After the Providence Public School District saw levels of chronic absenteeism more than three times the national rate in the 2021-22 academic year, the district has posted a slight decline so far this year, according to Nicholas Domings, PPSD’s chief communications officer.
Last academic year, 17% of public school students nationally were chronically absent — defined as missing 10% or more of the school year — according to the National Center for Education Statistics. In Providence Public Schools, 59.3% of students were chronically absent over the same period, Domings wrote.
This year, PPSD students are faring better so far, Domings wrote. As of Nov. 4, 44 days into the school year, 43.3% of students qualified as chronically absent, according to Domings. But that rate is still above the rate of 38.8% from 2018-19, the last full academic year before the onset of the COVID-19 pandemic.
“We have different pockets of students,” said Graham Maione, an English language arts and multi-language learners teacher at Juanita Sanchez Education Complex. PPSD has “people who are coming to school every day, people who are coming to school somewhere between two and four times per week, and then you have students who are coming not even consistently every week, so maybe I’m seeing them two to four times a month.”
Why are so many students absent so frequently?
According to Domings, student absences occur for many reasons.
“A large percentage of PPSD students are economically disadvantaged,” he wrote, “so issues like food insecurity, transportation and working to provide economic support for their family are obstacles to attendance that students in many other districts don’t experience.”
Missing one day of class is enough to knock students off track, as many students feel like their schools lack adequate support networks to get caught up, Classical High School senior Athena Holloway said.
“At our school, if you’re absent once, you can fall so behind,” she said. “Once you’re absent once and there’s nothing put in place … to help, then it keeps racking up.”
“It’s really important to have those systems in place in which students can get that support and feel comfortable to stay home when needed,” Holloway said.
Stephen Grace, student support coordinator for the district, noted that if a student misses five or more days of school due to illness, district policy provides for home and remote instruction options, but he added that both students and teachers are not always aware of when students qualify.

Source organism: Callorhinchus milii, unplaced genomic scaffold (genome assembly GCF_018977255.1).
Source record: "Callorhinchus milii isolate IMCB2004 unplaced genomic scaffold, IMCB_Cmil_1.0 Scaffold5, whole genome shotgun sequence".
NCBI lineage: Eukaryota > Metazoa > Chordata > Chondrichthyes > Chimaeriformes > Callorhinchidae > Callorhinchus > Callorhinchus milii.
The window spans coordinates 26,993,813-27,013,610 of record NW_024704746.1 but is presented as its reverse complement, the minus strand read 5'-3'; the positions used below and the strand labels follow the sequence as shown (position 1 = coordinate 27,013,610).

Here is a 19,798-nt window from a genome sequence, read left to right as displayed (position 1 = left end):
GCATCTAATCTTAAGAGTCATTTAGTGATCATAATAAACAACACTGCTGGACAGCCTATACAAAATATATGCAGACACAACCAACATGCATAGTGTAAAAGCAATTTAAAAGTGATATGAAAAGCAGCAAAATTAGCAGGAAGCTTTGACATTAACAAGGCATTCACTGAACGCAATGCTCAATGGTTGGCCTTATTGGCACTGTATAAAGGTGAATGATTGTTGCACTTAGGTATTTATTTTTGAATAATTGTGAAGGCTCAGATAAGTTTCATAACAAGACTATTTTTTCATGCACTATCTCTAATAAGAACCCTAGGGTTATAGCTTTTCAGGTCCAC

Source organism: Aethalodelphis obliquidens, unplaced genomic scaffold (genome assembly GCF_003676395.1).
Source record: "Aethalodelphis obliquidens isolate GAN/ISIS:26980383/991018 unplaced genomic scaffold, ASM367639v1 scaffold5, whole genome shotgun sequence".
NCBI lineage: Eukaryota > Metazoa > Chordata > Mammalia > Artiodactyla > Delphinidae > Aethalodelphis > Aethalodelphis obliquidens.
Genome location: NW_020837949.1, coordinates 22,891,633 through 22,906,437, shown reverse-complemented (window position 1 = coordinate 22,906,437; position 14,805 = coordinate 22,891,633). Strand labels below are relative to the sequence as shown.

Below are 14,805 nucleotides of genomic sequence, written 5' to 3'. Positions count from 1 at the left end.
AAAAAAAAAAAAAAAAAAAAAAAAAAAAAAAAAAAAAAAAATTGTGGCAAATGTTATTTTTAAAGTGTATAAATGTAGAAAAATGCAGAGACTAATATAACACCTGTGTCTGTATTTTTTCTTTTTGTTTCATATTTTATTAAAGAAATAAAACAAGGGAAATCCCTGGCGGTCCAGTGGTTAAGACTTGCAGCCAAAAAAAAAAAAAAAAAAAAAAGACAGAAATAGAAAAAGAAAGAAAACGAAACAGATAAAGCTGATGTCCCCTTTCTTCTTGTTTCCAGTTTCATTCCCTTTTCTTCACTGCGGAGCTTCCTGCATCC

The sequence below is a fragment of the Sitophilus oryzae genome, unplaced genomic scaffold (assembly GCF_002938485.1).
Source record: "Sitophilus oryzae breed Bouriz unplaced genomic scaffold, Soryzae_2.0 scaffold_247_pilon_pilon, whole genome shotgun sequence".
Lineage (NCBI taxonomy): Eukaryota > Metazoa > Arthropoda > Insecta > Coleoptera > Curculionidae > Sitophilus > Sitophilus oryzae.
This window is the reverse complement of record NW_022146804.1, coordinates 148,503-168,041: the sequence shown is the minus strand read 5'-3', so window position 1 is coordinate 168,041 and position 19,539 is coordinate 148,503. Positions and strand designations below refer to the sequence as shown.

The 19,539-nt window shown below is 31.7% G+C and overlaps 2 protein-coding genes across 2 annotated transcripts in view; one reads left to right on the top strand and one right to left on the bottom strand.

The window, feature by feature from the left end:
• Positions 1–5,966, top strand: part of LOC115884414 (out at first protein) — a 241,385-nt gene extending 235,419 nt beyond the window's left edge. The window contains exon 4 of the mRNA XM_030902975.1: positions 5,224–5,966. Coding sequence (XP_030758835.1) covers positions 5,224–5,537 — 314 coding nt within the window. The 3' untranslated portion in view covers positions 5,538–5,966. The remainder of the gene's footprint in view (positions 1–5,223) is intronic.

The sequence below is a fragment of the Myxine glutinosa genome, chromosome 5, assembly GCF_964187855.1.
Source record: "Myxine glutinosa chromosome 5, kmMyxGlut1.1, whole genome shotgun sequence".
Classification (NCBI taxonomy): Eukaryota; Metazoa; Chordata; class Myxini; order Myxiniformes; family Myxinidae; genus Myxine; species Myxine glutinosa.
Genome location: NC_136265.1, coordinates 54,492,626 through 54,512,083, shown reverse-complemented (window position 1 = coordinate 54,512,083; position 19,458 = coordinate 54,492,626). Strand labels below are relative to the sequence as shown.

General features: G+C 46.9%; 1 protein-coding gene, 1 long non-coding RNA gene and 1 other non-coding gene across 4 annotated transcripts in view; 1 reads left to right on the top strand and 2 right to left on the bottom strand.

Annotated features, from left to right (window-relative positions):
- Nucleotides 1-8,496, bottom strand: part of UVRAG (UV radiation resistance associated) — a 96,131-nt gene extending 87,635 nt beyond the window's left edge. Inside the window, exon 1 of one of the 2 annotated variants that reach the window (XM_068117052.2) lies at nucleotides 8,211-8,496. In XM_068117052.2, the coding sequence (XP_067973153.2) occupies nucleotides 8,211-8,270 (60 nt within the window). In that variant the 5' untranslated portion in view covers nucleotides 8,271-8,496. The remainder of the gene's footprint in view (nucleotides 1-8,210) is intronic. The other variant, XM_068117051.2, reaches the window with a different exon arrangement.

“We’re trying to communicate a lot better so that we can uncover these needs,” he said.
Holloway also noted that punishment for late arrivals can dissuade students from attending. Classical sends all students who are late for homeroom to detention, according to the student handbook.
“If someone already thinks that they're going to be late to school, there's no point in going to school anymore, because you're going to get in trouble for being late,” Holloway said. “It's like, ‘I’d rather not go.’ ”
Holloway added that the Rhode Island Public Transit Authority driver shortage this year has created difficulties for students to arrive at school on time.
RIPTA has met with leaders of Amalgamated Transit Union District 618, which represents the system’s drivers, “to discuss how to resolve recent bus service disruption” for students, Barbara Polichetti, director of public affairs for RIPTA, previously wrote in an email to The Herald.
And in November, RIPTA and the union reached an agreement that provided a pay raise, while RIPTA began reaching out to retired drivers to fill vacant positions, The Providence Journal reported.
How PPSD is tackling chronic absenteeism
PPSD is developing a new attendance strategy to address chronic absenteeism, according to Grace. The strategy, currently in development and expected to be implemented next academic year, will feature two tiers aimed at uncovering the reasons behind absenteeism.